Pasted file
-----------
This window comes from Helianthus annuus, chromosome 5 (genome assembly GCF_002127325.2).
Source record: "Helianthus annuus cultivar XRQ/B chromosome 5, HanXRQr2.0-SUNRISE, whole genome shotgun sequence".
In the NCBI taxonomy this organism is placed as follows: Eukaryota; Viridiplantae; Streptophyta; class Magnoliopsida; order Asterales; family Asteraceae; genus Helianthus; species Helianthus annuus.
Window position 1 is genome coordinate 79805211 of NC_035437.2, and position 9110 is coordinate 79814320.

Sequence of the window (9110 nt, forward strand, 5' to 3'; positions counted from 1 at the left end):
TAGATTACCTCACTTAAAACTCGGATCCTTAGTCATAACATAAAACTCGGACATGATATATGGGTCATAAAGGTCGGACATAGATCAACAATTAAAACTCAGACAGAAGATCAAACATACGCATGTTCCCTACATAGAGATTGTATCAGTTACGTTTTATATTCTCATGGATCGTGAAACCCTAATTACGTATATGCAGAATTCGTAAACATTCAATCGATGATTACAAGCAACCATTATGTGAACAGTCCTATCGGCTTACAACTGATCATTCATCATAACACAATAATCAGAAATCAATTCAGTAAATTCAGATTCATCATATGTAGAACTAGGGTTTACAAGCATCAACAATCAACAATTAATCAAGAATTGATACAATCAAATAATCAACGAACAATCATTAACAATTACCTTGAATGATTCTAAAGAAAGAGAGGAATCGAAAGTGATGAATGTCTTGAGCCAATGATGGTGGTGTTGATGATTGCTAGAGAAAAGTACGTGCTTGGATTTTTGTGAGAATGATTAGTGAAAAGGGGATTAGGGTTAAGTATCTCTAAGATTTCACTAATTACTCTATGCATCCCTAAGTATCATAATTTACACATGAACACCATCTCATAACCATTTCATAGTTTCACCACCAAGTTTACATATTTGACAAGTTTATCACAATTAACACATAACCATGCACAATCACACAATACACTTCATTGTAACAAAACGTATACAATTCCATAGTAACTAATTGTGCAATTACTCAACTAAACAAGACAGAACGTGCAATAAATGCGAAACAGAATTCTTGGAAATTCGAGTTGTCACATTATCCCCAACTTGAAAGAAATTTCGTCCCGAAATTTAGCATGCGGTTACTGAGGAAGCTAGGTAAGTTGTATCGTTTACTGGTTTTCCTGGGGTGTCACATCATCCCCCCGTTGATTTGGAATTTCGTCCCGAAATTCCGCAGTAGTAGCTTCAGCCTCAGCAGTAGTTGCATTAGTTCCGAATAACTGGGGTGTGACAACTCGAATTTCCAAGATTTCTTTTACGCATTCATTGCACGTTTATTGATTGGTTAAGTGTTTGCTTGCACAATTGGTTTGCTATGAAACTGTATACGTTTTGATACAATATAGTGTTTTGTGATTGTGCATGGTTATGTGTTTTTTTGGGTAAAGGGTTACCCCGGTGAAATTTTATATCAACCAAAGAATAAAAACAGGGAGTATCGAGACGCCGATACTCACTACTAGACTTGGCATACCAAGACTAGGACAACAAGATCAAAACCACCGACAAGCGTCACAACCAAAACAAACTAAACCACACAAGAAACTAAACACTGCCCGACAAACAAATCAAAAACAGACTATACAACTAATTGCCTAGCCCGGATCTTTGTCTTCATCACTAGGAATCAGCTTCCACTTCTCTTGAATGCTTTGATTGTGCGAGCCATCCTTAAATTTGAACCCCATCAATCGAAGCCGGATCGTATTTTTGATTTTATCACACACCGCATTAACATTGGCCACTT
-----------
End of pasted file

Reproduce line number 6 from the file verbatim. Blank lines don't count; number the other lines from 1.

TAGATTACCTCACTTAAAACTCGGATCCTTAGTCATAACATAAAACTCGGACATGATATATGGGTCATAAAGGTCGGACATAGATCAACAATTAAAACTCAGACAGAAGATCAAACATACGCATGTTCCCTACATAGAGATTGTATCAGTTACGTTTTATATTCTCATGGATCGTGAAACCCTAATTACGTATATGCAGAATTCGTAAACATTCAATCGATGATTACAAGCAACCATTATGTGAACAGTCCTATCGGCTTACAACTGATCATTCATCATAACACAATAATCAGAAATCAATTCAGTAAATTCAGATTCATCATATGTAGAACTAGGGTTTACAAGCATCAACAATCAACAATTAATCAAGAATTGATACAATCAAATAATCAACGAACAATCATTAACAATTACCTTGAATGATTCTAAAGAAAGAGAGGAATCGAAAGTGATGAATGTCTTGAGCCAATGATGGTGGTGTTGATGATTGCTAGAGAAAAGTACGTGCTTGGATTTTTGTGAGAATGATTAGTGAAAAGGGGATTAGGGTTAAGTATCTCTAAGATTTCACTAATTACTCTATGCATCCCTAAGTATCATAATTTACACATGAACACCATCTCATAACCATTTCATAGTTTCACCACCAAGTTTACATATTTGACAAGTTTATCACAATTAACACATAACCATGCACAATCACACAATACACTTCATTGTAACAAAACGTATACAATTCCATAGTAACTAATTGTGCAATTACTCAACTAAACAAGACAGAACGTGCAATAAATGCGAAACAGAATTCTTGGAAATTCGAGTTGTCACATTATCCCCAACTTGAAAGAAATTTCGTCCCGAAATTTAGCATGCGGTTACTGAGGAAGCTAGGTAAGTTGTATCGTTTACTGGTTTTCCTGGGGTGTCACATCATCCCCCCGTTGATTTGGAATTTCGTCCCGAAATTCCGCAGTAGTAGCTTCAGCCTCAGCAGTAGTTGCATTAGTTCCGAATAACTGGGGTGTGACAACTCGAATTTCCAAGATTTCTTTTACGCATTCATTGCACGTTTATTGATTGGTTAAGTGTTTGCTTGCACAATTGGTTTGCTATGAAACTGTATACGTTTTGATACAATATAGTGTTTTGTGATTGTGCATGGTTATGTGTTTTTTTGGGTAAAGGGTTACCCCGGTGAAATTTTATATCAACCAAAGAATAAAAACAGGGAGTATCGAGACGCCGATACTCACTACTAGACTTGGCATACCAAGACTAGGACAACAAGATCAAAACCACCGACAAGCGTCACAACCAAAACAAACTAAACCACACAAGAAACTAAACACTGCCCGACAAACAAATCAAAAACAGACTATACAACTAATTGCCTAGCCCGGATCTTTGTCTTCATCACTAGGAATCAGCTTCCACTTCTCTTGAATGCTTTGATTGTGCGAGCCATCCTTAAATTTGAACCCCATCAATCGAAGCCGGATCGTATTTTTGATTTTATCACACACCGCATTAACATTGGCCACTT